The most ironic thing about Amazing Spider-Man #62 is that the least amazing thing about it is its titular character, who works as a supporting character for the developments around his roommates, whose activity drives the narrative and determines what will happen. This is a much more lived in New York City, but the web-slinger is an afterthought.
The Kingpin is the mayor of New York, and he wants something Boomerang (Fred) has. Boomerang, suspiciously, is trying to do the right thing and keep it safe while caring for his adorable new pet Gog, which turns into a forty-foot tall giant monster if a super science collar isn't around its neck. That's Roommate Drama #1, which keeps Spidey busy, making sure Fred doesn't end up on a slab.
Spidey's other roommate Randy is dating the latest supervillain calling herself the Beetle, actually the daughter of the mobster Tombstone. Randy's dad is the editor of the beleaguered newspaper The Daily Bugle, struggling in the light of former editor J. Jonah Jameson becoming a sensation with a new digital media outlet called Threats and Menaces, including a deal to live stream Spider-Man's activities from a special new suit. That's Roommate Drama #2.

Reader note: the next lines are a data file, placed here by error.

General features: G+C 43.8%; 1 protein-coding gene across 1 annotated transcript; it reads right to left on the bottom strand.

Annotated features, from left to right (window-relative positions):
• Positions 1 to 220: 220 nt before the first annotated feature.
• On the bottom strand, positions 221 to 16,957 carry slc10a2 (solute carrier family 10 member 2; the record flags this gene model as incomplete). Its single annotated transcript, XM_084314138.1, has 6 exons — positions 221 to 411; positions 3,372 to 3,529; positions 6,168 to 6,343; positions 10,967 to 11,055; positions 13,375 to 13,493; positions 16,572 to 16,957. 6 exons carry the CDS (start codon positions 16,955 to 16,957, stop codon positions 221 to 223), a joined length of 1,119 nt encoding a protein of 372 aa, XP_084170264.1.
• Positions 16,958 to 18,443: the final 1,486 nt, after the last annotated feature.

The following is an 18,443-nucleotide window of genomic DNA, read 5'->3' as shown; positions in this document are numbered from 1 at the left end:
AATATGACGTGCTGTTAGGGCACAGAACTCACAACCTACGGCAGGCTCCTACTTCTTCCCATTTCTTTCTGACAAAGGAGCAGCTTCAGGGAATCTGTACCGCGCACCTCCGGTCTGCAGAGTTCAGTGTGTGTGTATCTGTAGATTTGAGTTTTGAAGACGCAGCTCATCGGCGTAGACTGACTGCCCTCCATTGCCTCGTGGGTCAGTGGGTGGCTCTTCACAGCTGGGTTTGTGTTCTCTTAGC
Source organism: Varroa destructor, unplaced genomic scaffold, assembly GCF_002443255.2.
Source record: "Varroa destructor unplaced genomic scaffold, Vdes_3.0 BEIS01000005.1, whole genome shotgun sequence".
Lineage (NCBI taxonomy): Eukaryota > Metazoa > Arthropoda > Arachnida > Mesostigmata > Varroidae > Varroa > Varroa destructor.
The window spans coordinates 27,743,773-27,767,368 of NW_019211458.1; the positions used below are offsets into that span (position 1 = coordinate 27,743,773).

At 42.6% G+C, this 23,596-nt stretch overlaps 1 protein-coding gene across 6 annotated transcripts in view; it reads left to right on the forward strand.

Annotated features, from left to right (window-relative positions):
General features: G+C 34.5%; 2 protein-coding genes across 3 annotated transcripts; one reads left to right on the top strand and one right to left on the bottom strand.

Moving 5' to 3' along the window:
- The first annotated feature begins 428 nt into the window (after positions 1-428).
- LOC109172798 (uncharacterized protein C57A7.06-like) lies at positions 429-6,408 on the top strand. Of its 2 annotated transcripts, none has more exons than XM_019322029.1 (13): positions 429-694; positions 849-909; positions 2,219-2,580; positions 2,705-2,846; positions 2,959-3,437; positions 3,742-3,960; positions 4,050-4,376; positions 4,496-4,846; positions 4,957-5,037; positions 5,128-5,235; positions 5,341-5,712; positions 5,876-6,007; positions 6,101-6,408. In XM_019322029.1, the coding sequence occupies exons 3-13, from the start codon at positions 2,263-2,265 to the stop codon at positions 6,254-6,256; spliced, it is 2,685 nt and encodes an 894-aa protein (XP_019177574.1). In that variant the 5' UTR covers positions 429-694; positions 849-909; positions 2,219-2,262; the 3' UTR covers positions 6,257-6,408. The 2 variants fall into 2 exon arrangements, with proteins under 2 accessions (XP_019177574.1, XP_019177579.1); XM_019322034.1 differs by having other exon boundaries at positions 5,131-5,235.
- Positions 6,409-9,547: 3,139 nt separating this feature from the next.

Through all of that, Spider-Man narrates and quips well enough, thanks to a decent Nick Spencer script, but this is not a Spider-Man story. The balance of Roommate Drama #2 is interesting and almost Shakespearean in the way it weaves together the threads of that tale, and Boomerang is an unexpectedly entertaining comedic lead. The artwork from the creative team of Patrick Gleason, Edgar Delgado, and Joe Caramagna is very reminiscent of the mid-1980s style of books, very suggestive and noirish in the character depictions, save a decidedly John Romita Jr. influenced action sequence with great attention to detail.
There's nothing wrong here, but it's not "Spider-Man" that's the focus, and he's surely not "amazing," so you should know that going in. RATING: HONORABLE MENTION.
Amazing Spider-Man #62
By Nick Spencer, Patrick Gleason
NEW COSTUME DEBUTS! Kingpin makes it personal with Peter Parker and New York City itself will pay the price! And another fuse lit more than thirty issues ago reaches its explosive destination.